(a) When Rebbi Yochanan says that 'Cholkin' pertains to even when the Toref is in the middle - he is referring to a case where it slightly to one side, and the Chidush is that the one who is closest to it, cannot insist that they divide it length-ways ... , as we explained above.

(b) According to Rebbi Elazar, who holds that if one of them is holding the Toref and the other, the Tofes, each takes what he is holding, the debtor gains by this (not just a bottle-stopper, but) - a fair reduction in the debt. Because they do not just cut the Sh'tar in two, but assess the independent value of the Toref and of the Tofes, and, assuming that the debtor is holding the Tofes, he pays the difference.

(c) The advantage that the Toref has over the Tofes is - the fact that it contains the date, which enables the creditor to claim from Meshubadim, making the Sh'tar more valuable.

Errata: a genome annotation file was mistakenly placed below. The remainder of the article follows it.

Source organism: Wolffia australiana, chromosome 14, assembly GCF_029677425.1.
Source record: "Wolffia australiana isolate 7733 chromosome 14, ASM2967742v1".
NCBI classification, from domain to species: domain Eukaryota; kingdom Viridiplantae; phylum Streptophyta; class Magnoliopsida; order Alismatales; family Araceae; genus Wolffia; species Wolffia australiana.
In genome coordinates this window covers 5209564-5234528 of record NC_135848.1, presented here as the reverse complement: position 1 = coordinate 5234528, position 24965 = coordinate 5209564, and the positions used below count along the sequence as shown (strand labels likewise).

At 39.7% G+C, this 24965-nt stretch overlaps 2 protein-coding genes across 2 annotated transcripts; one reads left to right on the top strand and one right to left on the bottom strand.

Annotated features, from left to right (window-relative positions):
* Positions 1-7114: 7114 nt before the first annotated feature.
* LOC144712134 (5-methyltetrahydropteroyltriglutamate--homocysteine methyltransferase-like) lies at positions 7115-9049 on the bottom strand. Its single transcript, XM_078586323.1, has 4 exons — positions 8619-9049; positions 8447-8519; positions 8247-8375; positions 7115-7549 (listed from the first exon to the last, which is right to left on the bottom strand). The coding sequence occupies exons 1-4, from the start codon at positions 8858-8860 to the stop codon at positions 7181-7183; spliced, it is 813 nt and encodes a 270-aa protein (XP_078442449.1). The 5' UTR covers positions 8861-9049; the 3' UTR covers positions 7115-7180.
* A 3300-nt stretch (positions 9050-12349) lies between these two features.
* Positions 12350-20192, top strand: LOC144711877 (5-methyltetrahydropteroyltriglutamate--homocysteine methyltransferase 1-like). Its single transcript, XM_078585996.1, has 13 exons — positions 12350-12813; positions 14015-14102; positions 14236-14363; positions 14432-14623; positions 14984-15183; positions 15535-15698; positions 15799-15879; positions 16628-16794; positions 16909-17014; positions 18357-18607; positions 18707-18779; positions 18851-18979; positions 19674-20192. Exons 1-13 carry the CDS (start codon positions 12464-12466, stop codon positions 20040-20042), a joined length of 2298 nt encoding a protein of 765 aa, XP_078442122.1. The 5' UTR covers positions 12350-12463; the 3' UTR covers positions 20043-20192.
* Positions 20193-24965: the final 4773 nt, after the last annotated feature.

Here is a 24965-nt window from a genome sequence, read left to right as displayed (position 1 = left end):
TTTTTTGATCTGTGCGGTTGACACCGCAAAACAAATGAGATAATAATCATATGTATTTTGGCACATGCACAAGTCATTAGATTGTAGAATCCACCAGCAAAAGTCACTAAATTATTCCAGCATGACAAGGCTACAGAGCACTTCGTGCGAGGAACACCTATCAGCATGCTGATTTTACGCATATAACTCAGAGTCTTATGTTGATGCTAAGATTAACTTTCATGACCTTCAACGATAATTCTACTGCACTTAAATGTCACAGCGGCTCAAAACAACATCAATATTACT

(d) Despite the fact that the ...

1. ... Toref contains the main points of the Sh'tar, the Tofes has its own intrinsic value - seeing as the basic Toref is repeated in the Tofes (but not the date).
2. ... Tofes contains the signature, and not the Toref, the Toref nevertheless has its own intrinsic value - due to the fact that we are speaking where the debtor confessed to having written the Sh'tar, and according to Raban Shimon ben Gamliel, who holds 'Modeh bi'Sh'tar she'Kasvo, Ein Tzarich Le'kaymo'.
(a) We try to prove that 'Yachloku' in the Beraisa must also mean value-wise (meaning that they sell it and share the proceeds or that one of them takes the Sh'tar, and pays the other, half its value) from 'Shenayim Ochzin be'Talis' in our Mishnah - because otherwise, of what use is a cut-up Talis?

(b) We refute ...

1. ... this proof - by pointing out that a cut-up Talis might make a perfectly good Talis for a small child.
2. ... a similar proof from Rava, who rules 'Cholkin' in the case of a golden Talis too - on the grounds that a small golden Talis (may not be appropriate for a regular child, but it) is fit for a young prince.
(c) We cannot prove that 'Cholkin' means 'li'D'mei', from the case in our Mishnah where the two disputants claimed the cow that they were riding - because a cow can be Shechted and shared by two people.

(d) We finally prove it - from the case where they ride into Beis-Din on a donkey which they both claim is theirs and which would have n use if it were cut into half.